Oxygen distribution in titanium single crystal fabricated by optical floating-zone method under extremely low oxygen partial pressure

Koji Hagihara, Takahiro Tachibana, Keita Sasaki, Yoshiyuki Yoshida, Naoki Shirakawa, Tohru Nagasawa, Takayuki Narushima, Takayoshi Nakano

Research output: Contribution to journalArticlepeer-review

6 Citations (Scopus)

Abstract

This study examines the properties of a titanium single crystal fabricated by the floating-zone-melting process in Ar gas flow atmosphere where the partial pressure of oxygen was maintained extremely low at Po2 = ∼10-23 atm by the newly developed oxygen pump system. The distribution of solute oxygen atoms in the obtained single crystal exhibited a peculiar gradient. In the early stage of the titanium single crystal growth, the oxygen content in the single crystal (approximately 1600 ppm) was higher than that in the mother ingot (980 ppm). However, as the crystal growth progressed, the oxygen content gradually decreases and then reduced to 660 ppm in the final stage of crystal growth. Such a gradient of oxygen composition was not detected in titanium single crystals fabricated under conventional, commercial Ar gas flow atmosphere. Owing to the unique gradient of oxygen content formed under extremely low oxygen partial pressure, the Vickers hardness of the single crystal decreased gradually along the crystal growth direction.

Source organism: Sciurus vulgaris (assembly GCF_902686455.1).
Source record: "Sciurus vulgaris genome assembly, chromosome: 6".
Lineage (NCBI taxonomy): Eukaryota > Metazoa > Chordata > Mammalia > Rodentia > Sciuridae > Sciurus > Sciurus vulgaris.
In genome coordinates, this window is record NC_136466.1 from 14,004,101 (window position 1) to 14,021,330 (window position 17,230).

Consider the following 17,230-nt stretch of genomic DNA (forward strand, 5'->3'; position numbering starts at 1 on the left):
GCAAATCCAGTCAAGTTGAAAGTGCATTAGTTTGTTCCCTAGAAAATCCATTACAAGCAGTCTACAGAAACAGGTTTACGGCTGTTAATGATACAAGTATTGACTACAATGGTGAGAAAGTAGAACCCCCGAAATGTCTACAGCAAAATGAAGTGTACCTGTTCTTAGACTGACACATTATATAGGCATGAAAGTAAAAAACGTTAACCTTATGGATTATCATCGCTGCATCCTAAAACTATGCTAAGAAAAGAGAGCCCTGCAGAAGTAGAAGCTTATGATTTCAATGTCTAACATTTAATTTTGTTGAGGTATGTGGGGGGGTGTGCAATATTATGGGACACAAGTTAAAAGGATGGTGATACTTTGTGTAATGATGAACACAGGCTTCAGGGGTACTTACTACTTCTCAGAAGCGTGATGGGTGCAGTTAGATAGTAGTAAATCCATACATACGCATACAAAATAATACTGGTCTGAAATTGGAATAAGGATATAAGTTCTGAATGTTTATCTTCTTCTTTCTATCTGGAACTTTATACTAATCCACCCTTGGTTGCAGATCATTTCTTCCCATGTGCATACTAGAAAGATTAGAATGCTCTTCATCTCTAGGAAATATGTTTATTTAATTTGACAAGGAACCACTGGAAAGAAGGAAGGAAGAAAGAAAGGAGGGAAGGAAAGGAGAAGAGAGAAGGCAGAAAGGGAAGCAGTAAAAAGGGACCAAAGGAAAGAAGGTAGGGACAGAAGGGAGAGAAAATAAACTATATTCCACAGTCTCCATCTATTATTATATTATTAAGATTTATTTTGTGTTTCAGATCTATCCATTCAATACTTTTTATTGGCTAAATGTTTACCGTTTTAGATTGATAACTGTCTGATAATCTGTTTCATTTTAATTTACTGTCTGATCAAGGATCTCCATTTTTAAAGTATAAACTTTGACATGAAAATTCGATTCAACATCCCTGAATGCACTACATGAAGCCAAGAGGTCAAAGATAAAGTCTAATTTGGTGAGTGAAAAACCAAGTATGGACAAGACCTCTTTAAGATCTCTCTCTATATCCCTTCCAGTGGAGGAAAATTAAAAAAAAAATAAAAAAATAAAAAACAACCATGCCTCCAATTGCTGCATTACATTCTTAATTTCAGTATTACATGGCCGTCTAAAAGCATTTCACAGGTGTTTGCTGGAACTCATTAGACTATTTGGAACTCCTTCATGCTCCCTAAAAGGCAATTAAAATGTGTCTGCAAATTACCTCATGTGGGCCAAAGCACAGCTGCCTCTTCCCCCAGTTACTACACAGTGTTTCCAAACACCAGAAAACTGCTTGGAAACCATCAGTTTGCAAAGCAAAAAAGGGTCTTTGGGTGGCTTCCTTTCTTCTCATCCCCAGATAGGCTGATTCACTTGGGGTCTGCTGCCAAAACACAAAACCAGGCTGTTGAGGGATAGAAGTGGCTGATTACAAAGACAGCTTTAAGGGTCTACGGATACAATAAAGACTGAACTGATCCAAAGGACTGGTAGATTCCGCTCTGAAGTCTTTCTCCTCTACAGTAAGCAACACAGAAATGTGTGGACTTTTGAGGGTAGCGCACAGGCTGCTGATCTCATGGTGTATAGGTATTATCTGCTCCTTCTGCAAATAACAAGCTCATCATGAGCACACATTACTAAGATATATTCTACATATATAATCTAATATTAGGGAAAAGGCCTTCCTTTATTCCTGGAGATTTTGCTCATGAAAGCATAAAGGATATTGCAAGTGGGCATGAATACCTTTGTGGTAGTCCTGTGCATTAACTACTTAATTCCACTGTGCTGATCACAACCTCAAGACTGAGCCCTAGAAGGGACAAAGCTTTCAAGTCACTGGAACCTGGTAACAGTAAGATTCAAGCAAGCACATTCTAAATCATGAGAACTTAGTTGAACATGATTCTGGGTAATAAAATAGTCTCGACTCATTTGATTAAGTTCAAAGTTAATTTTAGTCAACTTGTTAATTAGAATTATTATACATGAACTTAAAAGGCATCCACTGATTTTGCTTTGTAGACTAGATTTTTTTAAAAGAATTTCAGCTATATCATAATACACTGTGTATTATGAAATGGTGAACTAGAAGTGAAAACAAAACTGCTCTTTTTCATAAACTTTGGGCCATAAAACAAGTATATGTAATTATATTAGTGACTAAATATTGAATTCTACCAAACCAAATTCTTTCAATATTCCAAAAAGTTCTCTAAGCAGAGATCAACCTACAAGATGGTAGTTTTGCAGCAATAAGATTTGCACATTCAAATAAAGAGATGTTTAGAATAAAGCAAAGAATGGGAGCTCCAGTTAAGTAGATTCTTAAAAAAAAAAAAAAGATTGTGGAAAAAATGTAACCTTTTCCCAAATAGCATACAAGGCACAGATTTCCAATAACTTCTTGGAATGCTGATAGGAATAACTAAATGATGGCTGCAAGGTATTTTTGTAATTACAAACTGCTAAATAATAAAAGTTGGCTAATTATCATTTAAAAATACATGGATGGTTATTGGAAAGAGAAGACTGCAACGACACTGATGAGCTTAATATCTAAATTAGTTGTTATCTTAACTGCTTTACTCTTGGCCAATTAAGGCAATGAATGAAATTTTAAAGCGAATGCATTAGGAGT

Original languageEnglish
Pages (from-to)2709-2715
Number of pages7
JournalMaterials Transactions
Volume50
Issue number12
DOIs
Publication statusPublished - 2009 Dec

Keywords

  • Composition gradient
  • Crystal growth
  • Extremely low oxygen partial pressure
  • Floating-zone method
  • Oxygen concentration
  • Single crystal
  • Titanium
  • Vickers hardness

ASJC Scopus subject areas

  • Materials Science(all)
  • Condensed Matter Physics
  • Mechanics of Materials
  • Mechanical Engineering

Fingerprint

Dive into the research topics of 'Oxygen distribution in titanium single crystal fabricated by optical floating-zone method under extremely low oxygen partial pressure'. Together they form a unique fingerprint.

Cite this